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Journalism growth in Samoa, subject in need of attention

The rapid growth of journalism skills and technology in Samoa has become the focus of a workshop funded by UNESCO under its International Program for Development of Communication, designed to explore the standard of Samoan journalism.

The workshop is the fourth installment of the grant funded project that aims to be a refresher course for Samoan journalists.

“We feel the growth of journalism in Samoa is changing and what we’re trying to figure is if this development is even applicable to Samoa,” said training instructor Rudy Bartley.

“Video Journalism is becoming a fast growing part of media in the world with journalists being able to work on a high rate, independently by filming, editing, and producing their own work instead of having to rely on many people with different expertise to do one packaged job,” he added.

The focus was to evaluate whether video journalism is possible as the next step for the Samoan media. Editor for TV3 News, Muliaga Mila Maualaivao says such expertise would mean a big step forward for Samoan media.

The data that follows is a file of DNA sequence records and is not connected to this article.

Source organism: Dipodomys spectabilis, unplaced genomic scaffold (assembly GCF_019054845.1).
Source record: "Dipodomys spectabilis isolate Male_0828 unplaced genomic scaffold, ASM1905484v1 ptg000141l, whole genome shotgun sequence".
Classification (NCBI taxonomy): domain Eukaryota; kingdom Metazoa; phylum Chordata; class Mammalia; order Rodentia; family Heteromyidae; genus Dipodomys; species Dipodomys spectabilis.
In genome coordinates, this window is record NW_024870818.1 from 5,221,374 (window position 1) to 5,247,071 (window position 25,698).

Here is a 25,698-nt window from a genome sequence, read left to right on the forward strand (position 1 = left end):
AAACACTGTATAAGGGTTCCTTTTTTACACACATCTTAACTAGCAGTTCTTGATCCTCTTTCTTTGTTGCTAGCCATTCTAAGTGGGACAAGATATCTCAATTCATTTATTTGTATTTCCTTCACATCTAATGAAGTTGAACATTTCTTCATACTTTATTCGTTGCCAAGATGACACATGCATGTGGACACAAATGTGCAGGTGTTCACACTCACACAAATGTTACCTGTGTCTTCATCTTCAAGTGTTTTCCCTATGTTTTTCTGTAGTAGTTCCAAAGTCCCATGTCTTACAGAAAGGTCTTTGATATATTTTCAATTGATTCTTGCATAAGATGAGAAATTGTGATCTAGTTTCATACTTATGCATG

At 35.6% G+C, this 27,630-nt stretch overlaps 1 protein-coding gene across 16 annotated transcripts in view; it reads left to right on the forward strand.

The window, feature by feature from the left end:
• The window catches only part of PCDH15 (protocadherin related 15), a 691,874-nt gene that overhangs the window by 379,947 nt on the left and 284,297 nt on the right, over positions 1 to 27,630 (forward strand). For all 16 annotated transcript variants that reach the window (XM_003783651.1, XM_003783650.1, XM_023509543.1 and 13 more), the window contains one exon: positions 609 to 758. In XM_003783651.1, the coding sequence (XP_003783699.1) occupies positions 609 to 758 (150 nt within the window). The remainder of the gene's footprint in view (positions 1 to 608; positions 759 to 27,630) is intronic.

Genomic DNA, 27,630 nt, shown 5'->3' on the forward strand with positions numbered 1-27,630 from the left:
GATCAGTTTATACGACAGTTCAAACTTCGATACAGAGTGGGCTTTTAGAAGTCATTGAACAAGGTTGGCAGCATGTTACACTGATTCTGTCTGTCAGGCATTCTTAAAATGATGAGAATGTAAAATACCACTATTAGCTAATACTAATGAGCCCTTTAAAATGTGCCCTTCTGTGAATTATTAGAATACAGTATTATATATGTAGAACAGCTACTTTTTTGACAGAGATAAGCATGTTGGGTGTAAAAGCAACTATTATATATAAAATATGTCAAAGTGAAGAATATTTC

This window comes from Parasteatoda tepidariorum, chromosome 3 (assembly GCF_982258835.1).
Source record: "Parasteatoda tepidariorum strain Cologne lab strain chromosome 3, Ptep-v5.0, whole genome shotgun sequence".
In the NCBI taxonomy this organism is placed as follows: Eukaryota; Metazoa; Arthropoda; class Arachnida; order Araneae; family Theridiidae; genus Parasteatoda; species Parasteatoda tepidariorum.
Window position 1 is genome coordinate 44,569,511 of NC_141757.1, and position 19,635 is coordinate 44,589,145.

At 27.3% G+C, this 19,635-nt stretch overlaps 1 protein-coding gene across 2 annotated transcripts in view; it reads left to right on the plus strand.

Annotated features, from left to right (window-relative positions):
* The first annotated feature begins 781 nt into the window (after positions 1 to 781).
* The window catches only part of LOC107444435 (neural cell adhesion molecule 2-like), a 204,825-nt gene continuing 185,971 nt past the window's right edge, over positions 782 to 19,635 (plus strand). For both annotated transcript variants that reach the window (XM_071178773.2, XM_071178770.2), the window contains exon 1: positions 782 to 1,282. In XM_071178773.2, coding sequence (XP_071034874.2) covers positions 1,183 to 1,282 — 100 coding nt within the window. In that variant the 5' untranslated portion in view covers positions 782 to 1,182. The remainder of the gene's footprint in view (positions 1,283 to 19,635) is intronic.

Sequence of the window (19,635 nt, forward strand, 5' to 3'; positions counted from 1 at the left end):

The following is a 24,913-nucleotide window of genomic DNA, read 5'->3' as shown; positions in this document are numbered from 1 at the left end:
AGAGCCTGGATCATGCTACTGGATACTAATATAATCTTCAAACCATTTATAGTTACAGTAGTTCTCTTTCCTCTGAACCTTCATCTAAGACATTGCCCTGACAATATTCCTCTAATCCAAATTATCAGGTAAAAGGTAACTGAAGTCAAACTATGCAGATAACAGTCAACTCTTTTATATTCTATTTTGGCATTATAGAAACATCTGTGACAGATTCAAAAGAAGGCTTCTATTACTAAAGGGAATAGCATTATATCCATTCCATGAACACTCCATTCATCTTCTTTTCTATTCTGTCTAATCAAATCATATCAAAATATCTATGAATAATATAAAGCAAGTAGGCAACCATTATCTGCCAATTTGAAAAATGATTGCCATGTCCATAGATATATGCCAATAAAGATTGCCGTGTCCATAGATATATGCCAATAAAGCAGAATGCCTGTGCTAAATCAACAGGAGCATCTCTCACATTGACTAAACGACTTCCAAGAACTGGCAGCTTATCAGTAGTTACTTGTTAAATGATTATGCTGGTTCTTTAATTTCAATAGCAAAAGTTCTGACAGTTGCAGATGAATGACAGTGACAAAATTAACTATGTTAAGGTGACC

“When you have someone who is highly skilled as a video journalist, who can film their own stories, edit and produce their own work without the help of a cameraman or video editor, you’re talking about a very expensive person,” he said.

“And that means two things to me. Either you as the owner of a television station has to raise the journalists pay or the journalist may consider going freelancing and doing their own work,” he said.

Muliaga says while that development is a great step to better skilled journalism, it could also mean disaster for some.

“It’s going to affect how the free media will be practiced. If a video journalist decides to go freelancing, then you’ll be looking at more propaganda news than actual hard hitting exposes and it hurts journalism,” he said.

Concerns about how the government may begin to use freelance medium for their use may ultimately affect freedom of press.

“It’s compensation. When you have a skilled journalist who can do all the work themselves, then you have to reward them for saving time and money for the other unnecessary people who could be working but aren’t doing anything at all,” said Bartley.

“Bottom line is if the journalist is that skilled, whether freelancing or employed, it all comes down to ethics,” said Muliaga. LoopSamoa
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